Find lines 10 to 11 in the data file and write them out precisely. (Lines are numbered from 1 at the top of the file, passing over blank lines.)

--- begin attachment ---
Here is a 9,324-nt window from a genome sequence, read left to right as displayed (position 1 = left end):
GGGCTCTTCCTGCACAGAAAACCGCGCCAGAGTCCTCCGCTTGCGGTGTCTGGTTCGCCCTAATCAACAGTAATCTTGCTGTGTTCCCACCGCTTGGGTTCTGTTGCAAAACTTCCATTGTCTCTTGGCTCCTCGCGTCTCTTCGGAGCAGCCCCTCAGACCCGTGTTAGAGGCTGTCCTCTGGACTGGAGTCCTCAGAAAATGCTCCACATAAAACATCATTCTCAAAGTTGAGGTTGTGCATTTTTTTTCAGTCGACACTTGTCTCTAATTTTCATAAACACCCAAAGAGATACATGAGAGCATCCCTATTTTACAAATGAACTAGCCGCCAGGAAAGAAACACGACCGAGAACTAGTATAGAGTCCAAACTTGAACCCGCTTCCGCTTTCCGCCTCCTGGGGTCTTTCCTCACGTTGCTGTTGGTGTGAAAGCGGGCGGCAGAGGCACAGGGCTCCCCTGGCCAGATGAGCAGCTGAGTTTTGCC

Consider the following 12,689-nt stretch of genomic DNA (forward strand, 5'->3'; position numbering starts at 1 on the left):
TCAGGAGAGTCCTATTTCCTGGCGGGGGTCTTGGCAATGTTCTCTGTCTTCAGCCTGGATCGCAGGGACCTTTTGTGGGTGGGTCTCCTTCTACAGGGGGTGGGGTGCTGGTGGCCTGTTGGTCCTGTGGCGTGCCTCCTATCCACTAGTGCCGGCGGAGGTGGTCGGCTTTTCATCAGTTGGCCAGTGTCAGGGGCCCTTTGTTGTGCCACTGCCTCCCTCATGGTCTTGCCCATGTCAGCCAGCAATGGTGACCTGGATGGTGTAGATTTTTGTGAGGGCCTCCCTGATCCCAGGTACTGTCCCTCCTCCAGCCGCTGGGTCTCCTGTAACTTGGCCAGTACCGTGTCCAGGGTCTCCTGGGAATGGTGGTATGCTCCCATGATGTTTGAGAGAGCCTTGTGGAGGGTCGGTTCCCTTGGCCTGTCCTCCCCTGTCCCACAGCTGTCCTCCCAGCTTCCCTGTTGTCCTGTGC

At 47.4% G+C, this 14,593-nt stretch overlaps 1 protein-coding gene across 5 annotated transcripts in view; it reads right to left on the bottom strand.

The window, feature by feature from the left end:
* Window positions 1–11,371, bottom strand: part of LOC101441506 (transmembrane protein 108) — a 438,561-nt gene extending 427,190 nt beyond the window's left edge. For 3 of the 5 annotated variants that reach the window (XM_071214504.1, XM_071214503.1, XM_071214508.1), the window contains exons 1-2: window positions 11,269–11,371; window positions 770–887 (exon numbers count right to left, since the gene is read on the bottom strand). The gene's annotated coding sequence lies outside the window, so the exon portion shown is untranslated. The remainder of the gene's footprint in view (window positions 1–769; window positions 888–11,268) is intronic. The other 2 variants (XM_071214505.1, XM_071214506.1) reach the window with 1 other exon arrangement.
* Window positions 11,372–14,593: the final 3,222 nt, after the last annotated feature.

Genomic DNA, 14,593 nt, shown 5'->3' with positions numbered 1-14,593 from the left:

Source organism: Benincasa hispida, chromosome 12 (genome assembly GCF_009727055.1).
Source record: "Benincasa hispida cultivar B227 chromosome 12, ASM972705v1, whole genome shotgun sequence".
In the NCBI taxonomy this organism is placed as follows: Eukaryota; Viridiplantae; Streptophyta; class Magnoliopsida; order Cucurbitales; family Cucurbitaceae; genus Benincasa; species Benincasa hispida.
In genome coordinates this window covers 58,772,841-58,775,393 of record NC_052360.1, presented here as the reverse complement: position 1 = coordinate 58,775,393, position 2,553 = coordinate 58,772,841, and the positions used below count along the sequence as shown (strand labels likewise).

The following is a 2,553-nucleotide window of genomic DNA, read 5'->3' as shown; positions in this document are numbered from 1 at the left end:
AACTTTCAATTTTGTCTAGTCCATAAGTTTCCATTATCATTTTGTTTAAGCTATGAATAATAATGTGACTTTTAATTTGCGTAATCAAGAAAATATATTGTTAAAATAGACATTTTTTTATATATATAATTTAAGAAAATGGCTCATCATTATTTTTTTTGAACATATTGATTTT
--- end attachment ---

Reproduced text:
Source organism: Benincasa hispida, chromosome 12 (genome assembly GCF_009727055.1).
Source record: "Benincasa hispida cultivar B227 chromosome 12, ASM972705v1, whole genome shotgun sequence".